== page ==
High-resolution spatial analysis of slow wave initiation and conduction in porcine gastric dysrhythmia.

O'Grady G, Egbuji JU, Du P, Lammers WJ, Cheng LK, Windsor JA, Pullan AJ
Neurogastroenterol Motil. 2011 23 (9): e345-55

PMID: 21714831 · PMCID: PMC3156377 · DOI:10.1111/j.1365-2982.2011.01739.x

BACKGROUND - The significance of gastric dysrhythmias remains uncertain. Progress requires a better understanding of dysrhythmic behaviors, including the slow wave patterns that accompany or promote them. The aim of this study was to use high-resolution spatiotemporal mapping to characterize and quantify the initiation and conduction of porcine gastric dysrhythmias.

METHODS - High-resolution mapping was performed on healthy fasted weaner pigs under general anesthesia. Recordings were made from the gastric serosa using flexible arrays (160-192 electrodes; 7.6mm spacing). Dysrhythmias were observed to occur in 14 of 97 individual recordings (from 8 of 16 pigs), and these events were characterized, quantified and classified using isochronal mapping and animation.

KEY RESULTS - All observed dysrhythmias originated in the corpus and fundus. The range of dysrhythmias included incomplete conduction block (n=3 pigs; 3.9±0.5cpm; normal range: 3.2±0.2cpm) complete conduction block (n=3; 3.7±0.4cpm), escape rhythm (n=5; 2.0±0.3cpm), competing ectopic pacemakers (n=5, 3.7±0.1cpm) and functional re-entry (n=3, 4.1±0.4cpm). Incomplete conduction block was observed to self-perpetuate due to retrograde propagation of wave fragments. Functional re-entry occurred in the corpus around a line of unidirectional block. 'Double potentials' were observed in electrograms at sites of re-entry and at wave collisions.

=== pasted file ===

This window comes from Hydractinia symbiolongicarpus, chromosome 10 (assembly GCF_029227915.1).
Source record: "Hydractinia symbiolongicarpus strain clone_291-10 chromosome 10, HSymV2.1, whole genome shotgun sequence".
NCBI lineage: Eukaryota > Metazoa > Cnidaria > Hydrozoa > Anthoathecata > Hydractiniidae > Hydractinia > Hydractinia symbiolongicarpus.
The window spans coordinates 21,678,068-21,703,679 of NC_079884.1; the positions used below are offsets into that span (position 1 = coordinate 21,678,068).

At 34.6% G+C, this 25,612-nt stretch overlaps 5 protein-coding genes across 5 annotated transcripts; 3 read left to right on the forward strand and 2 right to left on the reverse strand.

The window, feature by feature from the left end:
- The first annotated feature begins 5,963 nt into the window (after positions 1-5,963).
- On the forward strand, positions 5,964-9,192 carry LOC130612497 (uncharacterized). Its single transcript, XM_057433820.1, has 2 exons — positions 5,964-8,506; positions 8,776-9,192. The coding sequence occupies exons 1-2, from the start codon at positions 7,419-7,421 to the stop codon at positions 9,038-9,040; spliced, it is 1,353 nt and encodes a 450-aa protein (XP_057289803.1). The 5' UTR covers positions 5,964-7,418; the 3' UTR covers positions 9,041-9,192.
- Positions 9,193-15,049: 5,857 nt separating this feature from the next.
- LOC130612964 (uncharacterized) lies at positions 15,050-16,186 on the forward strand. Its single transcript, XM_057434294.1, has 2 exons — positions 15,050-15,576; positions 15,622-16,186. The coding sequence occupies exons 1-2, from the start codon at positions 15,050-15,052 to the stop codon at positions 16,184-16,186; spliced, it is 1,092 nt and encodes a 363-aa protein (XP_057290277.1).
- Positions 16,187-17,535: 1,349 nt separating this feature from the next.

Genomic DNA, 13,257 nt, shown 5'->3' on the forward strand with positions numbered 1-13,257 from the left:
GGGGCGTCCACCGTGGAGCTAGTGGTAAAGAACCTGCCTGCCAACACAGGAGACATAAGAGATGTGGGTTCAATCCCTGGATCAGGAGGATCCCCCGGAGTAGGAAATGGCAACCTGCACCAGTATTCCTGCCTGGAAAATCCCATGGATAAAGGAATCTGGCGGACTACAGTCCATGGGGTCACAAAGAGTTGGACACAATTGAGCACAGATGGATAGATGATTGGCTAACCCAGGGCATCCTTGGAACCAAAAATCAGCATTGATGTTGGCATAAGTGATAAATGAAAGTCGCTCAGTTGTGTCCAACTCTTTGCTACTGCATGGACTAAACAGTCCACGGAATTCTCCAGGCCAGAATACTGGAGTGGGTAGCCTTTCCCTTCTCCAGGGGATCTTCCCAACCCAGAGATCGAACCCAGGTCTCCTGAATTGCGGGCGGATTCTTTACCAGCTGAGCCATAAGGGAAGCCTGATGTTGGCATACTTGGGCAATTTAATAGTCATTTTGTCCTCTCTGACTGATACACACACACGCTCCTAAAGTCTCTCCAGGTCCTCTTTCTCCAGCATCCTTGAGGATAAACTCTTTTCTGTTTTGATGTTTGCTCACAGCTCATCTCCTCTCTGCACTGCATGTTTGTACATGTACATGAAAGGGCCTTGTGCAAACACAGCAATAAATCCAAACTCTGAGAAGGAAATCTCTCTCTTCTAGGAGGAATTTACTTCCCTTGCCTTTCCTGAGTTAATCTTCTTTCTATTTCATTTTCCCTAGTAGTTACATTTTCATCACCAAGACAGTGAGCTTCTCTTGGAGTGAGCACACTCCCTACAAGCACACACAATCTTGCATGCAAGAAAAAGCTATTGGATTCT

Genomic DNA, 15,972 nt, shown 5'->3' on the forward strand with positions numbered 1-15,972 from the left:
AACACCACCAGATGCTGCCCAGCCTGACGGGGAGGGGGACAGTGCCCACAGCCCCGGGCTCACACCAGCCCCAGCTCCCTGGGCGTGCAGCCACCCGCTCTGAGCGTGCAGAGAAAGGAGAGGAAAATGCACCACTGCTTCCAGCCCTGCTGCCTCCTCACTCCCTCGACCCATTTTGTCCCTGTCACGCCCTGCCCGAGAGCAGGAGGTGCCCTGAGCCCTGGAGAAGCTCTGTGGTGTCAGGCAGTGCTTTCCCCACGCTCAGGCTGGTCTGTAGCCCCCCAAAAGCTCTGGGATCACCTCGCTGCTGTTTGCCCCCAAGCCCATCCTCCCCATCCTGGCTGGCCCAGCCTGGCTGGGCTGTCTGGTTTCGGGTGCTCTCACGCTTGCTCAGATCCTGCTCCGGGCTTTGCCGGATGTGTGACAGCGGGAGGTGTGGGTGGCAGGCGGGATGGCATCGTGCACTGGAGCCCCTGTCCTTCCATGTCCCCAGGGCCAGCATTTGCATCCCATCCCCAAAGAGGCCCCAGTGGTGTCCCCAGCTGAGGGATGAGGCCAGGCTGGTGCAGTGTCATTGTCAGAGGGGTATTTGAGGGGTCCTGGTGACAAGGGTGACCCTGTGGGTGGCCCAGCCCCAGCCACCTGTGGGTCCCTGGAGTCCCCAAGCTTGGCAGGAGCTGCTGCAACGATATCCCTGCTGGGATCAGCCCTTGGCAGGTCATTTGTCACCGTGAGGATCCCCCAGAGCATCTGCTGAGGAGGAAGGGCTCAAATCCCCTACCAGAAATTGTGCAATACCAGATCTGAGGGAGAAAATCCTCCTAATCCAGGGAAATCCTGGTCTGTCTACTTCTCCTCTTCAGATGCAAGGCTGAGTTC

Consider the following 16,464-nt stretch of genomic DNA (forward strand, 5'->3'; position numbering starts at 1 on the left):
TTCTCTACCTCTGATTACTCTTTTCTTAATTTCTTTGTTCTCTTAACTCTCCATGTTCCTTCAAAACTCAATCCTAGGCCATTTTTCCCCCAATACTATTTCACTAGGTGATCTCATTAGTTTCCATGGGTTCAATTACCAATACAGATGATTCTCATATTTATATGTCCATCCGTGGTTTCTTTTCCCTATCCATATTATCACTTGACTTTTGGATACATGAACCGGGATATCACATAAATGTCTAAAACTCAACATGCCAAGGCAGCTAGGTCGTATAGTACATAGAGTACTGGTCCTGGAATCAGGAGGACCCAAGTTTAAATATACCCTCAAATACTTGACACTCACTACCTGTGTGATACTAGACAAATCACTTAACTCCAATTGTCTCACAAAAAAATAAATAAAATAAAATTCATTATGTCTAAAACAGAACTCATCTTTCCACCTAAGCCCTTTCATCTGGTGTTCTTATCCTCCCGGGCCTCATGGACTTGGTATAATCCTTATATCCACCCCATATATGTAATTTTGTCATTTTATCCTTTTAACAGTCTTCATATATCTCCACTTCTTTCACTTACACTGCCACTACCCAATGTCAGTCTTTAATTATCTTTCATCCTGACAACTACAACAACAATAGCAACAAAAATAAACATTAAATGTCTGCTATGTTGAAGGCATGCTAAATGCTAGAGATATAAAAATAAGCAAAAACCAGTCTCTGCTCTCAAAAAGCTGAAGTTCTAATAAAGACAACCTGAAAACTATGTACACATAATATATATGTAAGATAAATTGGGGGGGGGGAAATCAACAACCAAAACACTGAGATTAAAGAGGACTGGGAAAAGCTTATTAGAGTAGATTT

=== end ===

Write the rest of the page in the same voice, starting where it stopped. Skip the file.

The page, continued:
CONCLUSIONS & INFERENCES - Intraoperative multi-electrode mapping of fasted weaner healthy pigs detected dysrhythmias in 15% of recordings (from 50% of animals), including patterns not previously reported. The techniques and findings described here offer new opportunities to understand the nature of human gastric dysrhythmias.

© 2011 Blackwell Publishing Ltd.

MeSH Terms (9)

Animals Electrophysiology Gastrointestinal Diseases Humans Muscle, Smooth Muscle Contraction Periodicity Stomach Swine

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